Recently, a major client asked that I create a new home page for their multi-million dollar site based on a Photoshop Mockup. The mockup looked great. However, right away I could tell there would be significant technical challenges in implementing the mockup in a satisfactory way.
As with most major sites, supporting various versions of Internet Explorer is a necessary evil. This meant that all the pretty rounded corners, background gradients, box-shadows, text drop-shadows, alpha transparencies, and other CSS3 properties that look great in the mockup and display correctly in most browsers would look terrible in IE6-8.
Now, there are many hacks around this, but they are all hacks. Historically, aesthetic features like these would either be overlooked in IE6-8, or if deemed important enough, put on an image. There was a third, more advanced, workaround where you could have multiple super-small div tags used similarly to pixels to create the illusion of curves and gradients.
The problem with simply leaving out the CSS3 properties in IE6-8 is that it ends up looking terrible (since it was designed to have rounded corners and gradients) and worse yet, different users would have different experiences.
At first glance, just using an image seems like a small prices to pay for a beautiful website. However, these are deceptively expensive, and not just in terms of system resources! If you ever want to change the site, you have to re-commission a graphic designer to edit the image, then get someone who knows HTML to fix all references to the image This takes time and money. On top of that, images spawn extra requests which can bog down the server and slow page load times. Slower page load times have a direct correlation with decreased conversion rates.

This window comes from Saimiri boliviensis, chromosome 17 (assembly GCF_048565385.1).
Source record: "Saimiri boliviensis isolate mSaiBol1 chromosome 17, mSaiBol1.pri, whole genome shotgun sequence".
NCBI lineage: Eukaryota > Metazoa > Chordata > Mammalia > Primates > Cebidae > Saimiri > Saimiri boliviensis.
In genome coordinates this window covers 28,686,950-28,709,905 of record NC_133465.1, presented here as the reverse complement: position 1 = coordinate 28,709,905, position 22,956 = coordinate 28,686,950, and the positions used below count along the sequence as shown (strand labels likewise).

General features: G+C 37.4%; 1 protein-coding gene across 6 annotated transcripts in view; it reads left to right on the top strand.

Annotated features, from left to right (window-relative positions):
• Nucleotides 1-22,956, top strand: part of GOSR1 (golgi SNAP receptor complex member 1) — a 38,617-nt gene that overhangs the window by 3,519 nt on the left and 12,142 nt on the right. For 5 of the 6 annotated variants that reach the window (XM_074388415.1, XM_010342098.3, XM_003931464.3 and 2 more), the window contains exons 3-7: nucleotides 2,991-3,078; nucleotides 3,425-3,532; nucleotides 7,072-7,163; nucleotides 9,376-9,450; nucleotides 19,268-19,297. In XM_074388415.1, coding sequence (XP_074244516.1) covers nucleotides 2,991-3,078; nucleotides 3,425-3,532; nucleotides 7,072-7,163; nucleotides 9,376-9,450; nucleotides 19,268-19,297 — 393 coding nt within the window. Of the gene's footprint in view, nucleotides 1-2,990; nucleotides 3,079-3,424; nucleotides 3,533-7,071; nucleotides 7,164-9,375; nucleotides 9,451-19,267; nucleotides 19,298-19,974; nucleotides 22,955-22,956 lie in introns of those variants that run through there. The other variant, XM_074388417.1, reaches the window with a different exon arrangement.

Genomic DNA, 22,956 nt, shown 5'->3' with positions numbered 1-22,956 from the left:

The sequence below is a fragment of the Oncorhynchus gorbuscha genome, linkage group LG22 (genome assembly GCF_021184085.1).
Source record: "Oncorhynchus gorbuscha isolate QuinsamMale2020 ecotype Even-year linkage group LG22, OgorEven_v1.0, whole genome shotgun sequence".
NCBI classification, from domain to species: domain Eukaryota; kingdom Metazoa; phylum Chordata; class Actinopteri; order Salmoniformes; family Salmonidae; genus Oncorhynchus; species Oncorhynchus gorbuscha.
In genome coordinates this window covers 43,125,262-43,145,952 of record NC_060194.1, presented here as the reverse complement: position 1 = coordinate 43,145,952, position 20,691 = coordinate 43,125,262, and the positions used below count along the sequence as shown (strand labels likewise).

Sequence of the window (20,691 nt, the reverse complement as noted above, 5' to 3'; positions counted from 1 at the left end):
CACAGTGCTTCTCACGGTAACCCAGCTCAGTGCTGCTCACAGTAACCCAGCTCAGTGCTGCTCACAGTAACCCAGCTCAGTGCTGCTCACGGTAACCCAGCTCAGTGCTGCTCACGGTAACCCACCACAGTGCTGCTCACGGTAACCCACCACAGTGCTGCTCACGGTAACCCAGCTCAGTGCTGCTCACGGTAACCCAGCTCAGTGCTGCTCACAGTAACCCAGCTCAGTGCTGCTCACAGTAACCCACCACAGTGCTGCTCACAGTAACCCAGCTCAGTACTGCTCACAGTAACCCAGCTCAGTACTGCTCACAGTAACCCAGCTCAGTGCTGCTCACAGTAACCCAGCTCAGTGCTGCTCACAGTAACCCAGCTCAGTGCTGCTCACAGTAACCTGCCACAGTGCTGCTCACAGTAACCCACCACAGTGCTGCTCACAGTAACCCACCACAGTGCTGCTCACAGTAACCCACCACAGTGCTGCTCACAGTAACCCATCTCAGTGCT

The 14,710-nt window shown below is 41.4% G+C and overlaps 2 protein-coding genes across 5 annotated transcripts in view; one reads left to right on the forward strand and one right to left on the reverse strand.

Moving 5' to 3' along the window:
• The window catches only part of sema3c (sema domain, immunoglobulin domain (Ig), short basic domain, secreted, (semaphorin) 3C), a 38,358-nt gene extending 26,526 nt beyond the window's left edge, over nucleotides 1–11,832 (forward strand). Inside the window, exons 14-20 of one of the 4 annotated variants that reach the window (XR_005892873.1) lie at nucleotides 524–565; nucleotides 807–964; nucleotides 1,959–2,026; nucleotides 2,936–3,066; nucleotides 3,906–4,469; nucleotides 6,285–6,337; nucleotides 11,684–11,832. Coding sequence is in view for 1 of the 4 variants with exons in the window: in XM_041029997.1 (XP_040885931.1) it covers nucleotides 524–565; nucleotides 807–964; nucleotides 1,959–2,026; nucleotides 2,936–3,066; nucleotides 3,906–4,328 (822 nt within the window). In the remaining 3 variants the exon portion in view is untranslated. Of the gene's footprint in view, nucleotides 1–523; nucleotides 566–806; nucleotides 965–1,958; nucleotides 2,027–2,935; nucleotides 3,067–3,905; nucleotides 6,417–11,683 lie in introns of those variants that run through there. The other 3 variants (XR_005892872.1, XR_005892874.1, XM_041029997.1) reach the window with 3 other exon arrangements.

The third work-around, utilizing div tags like pixels, though better, also has hidden costs. First off, if the design gets too complex, all those extra div tags can degrade performance on visitors’ older computers. Additionally, this method muddies your DOM, making it non-semantic and trashing the Separation of Concerns in your design.
Challenge accepted. I was tired of compromising, and thus set out to find a better way.
Luckily, people smarter than myself have already struggled with this and invented CSS3 Pie! Mmmmm…Pie.
This solution keeps your DOM semantic, is consistent with separation of concern principles, and allows you to not have to write any other special code to work around IE’s issues. This is the best solution I’ve found to date.
That being said, not every CSS3 property is perfectly implemented in CSS3 pie, and there are a few known issues. However, I have yet to run into a situation where I could not use semantic markup and styles, with the help of CSS3 Pie, that would not behave acceptably across browsers.
Overall, I am very happy with CSS3 Pie and would encourage others to try it out.
I’m looking forward to hearing your thoughts and experiences with CSS3 Pie too!